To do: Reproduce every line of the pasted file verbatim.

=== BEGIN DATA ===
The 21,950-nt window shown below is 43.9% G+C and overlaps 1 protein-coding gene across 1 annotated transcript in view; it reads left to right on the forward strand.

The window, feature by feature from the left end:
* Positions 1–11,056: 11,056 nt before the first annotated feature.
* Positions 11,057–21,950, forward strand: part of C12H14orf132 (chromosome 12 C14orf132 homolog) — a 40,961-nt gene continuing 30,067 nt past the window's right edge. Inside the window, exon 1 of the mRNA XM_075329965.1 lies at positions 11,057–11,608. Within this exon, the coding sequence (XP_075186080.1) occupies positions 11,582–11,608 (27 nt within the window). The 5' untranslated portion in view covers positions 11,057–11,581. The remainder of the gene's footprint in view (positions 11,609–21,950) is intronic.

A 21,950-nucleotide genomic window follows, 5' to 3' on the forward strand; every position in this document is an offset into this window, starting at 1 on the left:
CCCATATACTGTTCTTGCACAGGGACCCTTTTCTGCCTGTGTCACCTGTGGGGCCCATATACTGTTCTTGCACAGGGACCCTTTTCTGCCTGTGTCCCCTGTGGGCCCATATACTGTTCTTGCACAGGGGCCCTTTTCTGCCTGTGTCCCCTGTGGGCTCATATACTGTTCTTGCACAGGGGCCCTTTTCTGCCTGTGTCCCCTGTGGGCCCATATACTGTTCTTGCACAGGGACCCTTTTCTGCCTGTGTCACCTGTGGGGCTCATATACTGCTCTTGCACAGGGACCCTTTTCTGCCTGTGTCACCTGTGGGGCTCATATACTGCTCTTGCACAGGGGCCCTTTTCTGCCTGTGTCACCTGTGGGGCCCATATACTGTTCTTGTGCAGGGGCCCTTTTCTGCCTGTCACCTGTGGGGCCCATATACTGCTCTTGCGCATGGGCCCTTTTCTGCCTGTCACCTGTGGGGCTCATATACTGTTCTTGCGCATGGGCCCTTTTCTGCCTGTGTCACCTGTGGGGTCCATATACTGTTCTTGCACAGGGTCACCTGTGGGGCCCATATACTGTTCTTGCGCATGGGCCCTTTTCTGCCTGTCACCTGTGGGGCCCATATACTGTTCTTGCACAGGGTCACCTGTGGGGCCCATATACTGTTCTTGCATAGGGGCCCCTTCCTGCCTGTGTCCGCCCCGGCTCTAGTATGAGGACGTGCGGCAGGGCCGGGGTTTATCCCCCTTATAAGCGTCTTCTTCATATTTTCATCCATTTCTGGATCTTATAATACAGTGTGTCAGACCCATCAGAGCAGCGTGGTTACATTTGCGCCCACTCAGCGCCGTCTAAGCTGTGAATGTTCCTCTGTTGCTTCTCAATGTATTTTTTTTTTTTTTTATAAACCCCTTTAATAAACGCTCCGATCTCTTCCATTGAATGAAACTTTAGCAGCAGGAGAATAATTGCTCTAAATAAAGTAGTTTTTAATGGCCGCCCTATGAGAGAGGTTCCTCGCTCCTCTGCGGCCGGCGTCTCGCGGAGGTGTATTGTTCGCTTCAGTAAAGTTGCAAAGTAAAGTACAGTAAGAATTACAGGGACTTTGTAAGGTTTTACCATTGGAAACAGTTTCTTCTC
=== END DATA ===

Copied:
The 21,950-nt window shown below is 43.9% G+C and overlaps 1 protein-coding gene across 1 annotated transcript in view; it reads left to right on the forward strand.

The window, feature by feature from the left end:
* Positions 1–11,056: 11,056 nt before the first annotated feature.
* Positions 11,057–21,950, forward strand: part of C12H14orf132 (chromosome 12 C14orf132 homolog) — a 40,961-nt gene continuing 30,067 nt past the window's right edge. Inside the window, exon 1 of the mRNA XM_075329965.1 lies at positions 11,057–11,608. Within this exon, the coding sequence (XP_075186080.1) occupies positions 11,582–11,608 (27 nt within the window). The 5' untranslated portion in view covers positions 11,057–11,581. The remainder of the gene's footprint in view (positions 11,609–21,950) is intronic.

A 21,950-nucleotide genomic window follows, 5' to 3' on the forward strand; every position in this document is an offset into this window, starting at 1 on the left:
CCCATATACTGTTCTTGCACAGGGACCCTTTTCTGCCTGTGTCACCTGTGGGGCCCATATACTGTTCTTGCACAGGGACCCTTTTCTGCCTGTGTCCCCTGTGGGCCCATATACTGTTCTTGCACAGGGGCCCTTTTCTGCCTGTGTCCCCTGTGGGCTCATATACTGTTCTTGCACAGGGGCCCTTTTCTGCCTGTGTCCCCTGTGGGCCCATATACTGTTCTTGCACAGGGACCCTTTTCTGCCTGTGTCACCTGTGGGGCTCATATACTGCTCTTGCACAGGGACCCTTTTCTGCCTGTGTCACCTGTGGGGCTCATATACTGCTCTTGCACAGGGGCCCTTTTCTGCCTGTGTCACCTGTGGGGCCCATATACTGTTCTTGTGCAGGGGCCCTTTTCTGCCTGTCACCTGTGGGGCCCATATACTGCTCTTGCGCATGGGCCCTTTTCTGCCTGTCACCTGTGGGGCTCATATACTGTTCTTGCGCATGGGCCCTTTTCTGCCTGTGTCACCTGTGGGGTCCATATACTGTTCTTGCACAGGGTCACCTGTGGGGCCCATATACTGTTCTTGCGCATGGGCCCTTTTCTGCCTGTCACCTGTGGGGCCCATATACTGTTCTTGCACAGGGTCACCTGTGGGGCCCATATACTGTTCTTGCATAGGGGCCCCTTCCTGCCTGTGTCCGCCCCGGCTCTAGTATGAGGACGTGCGGCAGGGCCGGGGTTTATCCCCCTTATAAGCGTCTTCTTCATATTTTCATCCATTTCTGGATCTTATAATACAGTGTGTCAGACCCATCAGAGCAGCGTGGTTACATTTGCGCCCACTCAGCGCCGTCTAAGCTGTGAATGTTCCTCTGTTGCTTCTCAATGTATTTTTTTTTTTTTTTATAAACCCCTTTAATAAACGCTCCGATCTCTTCCATTGAATGAAACTTTAGCAGCAGGAGAATAATTGCTCTAAATAAAGTAGTTTTTAATGGCCGCCCTATGAGAGAGGTTCCTCGCTCCTCTGCGGCCGGCGTCTCGCGGAGGTGTATTGTTCGCTTCAGTAAAGTTGCAAAGTAAAGTACAGTAAGAATTACAGGGACTTTGTAAGGTTTTACCATTGGAAACAGTTTCTTCTC